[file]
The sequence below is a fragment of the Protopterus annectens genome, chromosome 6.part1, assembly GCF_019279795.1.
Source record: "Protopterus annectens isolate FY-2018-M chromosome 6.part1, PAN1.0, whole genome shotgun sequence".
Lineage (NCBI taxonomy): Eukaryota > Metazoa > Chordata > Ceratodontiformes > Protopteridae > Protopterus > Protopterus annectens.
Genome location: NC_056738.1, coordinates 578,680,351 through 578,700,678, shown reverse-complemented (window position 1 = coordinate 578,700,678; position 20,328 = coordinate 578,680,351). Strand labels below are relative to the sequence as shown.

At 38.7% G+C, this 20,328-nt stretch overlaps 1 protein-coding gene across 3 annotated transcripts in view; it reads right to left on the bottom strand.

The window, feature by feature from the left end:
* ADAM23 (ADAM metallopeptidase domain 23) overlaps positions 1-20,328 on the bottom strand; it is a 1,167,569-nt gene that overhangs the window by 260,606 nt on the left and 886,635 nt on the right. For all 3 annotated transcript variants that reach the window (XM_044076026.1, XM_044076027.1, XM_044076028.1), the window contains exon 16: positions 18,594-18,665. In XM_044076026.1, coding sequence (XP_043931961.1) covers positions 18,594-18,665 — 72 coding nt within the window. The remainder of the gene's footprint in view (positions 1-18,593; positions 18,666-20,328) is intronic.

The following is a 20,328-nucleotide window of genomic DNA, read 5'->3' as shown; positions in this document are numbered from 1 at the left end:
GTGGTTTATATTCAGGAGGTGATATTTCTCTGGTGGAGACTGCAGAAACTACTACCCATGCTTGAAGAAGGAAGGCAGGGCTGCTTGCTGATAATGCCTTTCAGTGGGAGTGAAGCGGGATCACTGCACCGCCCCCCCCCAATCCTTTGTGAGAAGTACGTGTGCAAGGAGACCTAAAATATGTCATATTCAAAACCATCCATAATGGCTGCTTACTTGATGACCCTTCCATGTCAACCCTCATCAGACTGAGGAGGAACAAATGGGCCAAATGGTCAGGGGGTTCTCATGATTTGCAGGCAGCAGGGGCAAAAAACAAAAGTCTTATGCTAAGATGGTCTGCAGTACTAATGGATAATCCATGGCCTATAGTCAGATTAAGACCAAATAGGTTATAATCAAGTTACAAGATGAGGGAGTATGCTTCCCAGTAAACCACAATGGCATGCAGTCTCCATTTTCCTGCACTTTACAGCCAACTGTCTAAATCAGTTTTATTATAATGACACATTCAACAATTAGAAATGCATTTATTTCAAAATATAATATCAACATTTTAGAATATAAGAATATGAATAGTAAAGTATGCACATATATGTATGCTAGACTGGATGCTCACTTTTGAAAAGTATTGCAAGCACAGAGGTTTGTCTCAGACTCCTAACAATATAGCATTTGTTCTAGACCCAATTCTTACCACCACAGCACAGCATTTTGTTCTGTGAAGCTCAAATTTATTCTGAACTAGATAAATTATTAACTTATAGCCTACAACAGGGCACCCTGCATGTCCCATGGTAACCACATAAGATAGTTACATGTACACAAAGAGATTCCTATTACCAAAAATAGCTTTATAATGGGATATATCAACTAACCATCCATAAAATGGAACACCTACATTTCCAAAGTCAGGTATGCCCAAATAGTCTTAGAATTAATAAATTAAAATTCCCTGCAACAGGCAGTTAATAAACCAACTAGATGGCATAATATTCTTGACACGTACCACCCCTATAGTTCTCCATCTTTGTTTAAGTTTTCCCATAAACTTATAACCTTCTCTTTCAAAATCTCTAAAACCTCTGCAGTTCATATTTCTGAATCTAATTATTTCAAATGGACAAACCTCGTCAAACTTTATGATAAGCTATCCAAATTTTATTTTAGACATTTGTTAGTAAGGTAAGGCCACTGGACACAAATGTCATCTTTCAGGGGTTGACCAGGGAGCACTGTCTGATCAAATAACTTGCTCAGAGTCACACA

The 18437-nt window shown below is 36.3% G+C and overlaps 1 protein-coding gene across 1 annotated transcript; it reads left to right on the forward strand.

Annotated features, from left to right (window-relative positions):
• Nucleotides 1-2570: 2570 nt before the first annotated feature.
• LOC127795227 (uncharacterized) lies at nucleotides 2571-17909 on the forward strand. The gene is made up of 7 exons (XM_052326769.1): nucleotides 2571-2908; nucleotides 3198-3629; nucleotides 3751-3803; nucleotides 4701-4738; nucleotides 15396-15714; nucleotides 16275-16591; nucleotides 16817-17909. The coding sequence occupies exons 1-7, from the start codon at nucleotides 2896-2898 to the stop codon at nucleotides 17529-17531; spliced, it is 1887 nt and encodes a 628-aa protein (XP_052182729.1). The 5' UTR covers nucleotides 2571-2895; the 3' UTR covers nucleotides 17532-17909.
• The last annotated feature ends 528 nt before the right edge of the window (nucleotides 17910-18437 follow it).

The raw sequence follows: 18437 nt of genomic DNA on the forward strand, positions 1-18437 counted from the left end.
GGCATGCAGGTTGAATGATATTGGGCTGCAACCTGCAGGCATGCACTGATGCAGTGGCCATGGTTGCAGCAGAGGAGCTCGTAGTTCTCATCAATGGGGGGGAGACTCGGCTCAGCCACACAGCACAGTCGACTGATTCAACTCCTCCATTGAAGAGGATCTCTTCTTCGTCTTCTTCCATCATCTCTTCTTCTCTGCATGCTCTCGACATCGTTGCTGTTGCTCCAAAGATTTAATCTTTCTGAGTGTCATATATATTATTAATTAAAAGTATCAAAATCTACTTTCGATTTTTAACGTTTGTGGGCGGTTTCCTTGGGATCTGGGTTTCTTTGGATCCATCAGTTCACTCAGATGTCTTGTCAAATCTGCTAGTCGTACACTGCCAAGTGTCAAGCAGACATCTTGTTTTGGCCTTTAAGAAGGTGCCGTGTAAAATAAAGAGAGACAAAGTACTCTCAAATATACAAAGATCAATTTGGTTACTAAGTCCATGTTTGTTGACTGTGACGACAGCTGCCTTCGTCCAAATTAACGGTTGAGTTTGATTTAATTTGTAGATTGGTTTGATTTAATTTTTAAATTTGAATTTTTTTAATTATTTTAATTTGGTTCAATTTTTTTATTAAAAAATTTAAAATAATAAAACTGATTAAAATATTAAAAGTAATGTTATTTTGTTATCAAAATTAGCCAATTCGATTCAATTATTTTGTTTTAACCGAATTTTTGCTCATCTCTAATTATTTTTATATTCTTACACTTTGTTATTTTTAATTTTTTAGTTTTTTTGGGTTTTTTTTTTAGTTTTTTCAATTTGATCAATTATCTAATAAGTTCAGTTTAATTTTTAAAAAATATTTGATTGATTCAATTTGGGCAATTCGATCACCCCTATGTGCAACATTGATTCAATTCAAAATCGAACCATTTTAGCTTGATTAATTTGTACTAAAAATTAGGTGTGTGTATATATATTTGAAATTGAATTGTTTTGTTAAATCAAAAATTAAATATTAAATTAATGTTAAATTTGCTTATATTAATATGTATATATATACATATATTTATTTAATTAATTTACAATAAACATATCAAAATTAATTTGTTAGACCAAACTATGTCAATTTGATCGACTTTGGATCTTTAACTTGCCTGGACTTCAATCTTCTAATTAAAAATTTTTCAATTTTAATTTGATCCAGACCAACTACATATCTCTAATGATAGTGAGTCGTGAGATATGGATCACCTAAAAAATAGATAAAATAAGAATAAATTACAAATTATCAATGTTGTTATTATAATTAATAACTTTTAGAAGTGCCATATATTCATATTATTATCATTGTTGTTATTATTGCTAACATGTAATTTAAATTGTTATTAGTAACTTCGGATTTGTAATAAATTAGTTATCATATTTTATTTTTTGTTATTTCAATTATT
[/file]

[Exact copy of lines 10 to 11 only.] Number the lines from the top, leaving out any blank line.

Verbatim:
The 18437-nt window shown below is 36.3% G+C and overlaps 1 protein-coding gene across 1 annotated transcript; it reads left to right on the forward strand.

Annotated features, from left to right (window-relative positions):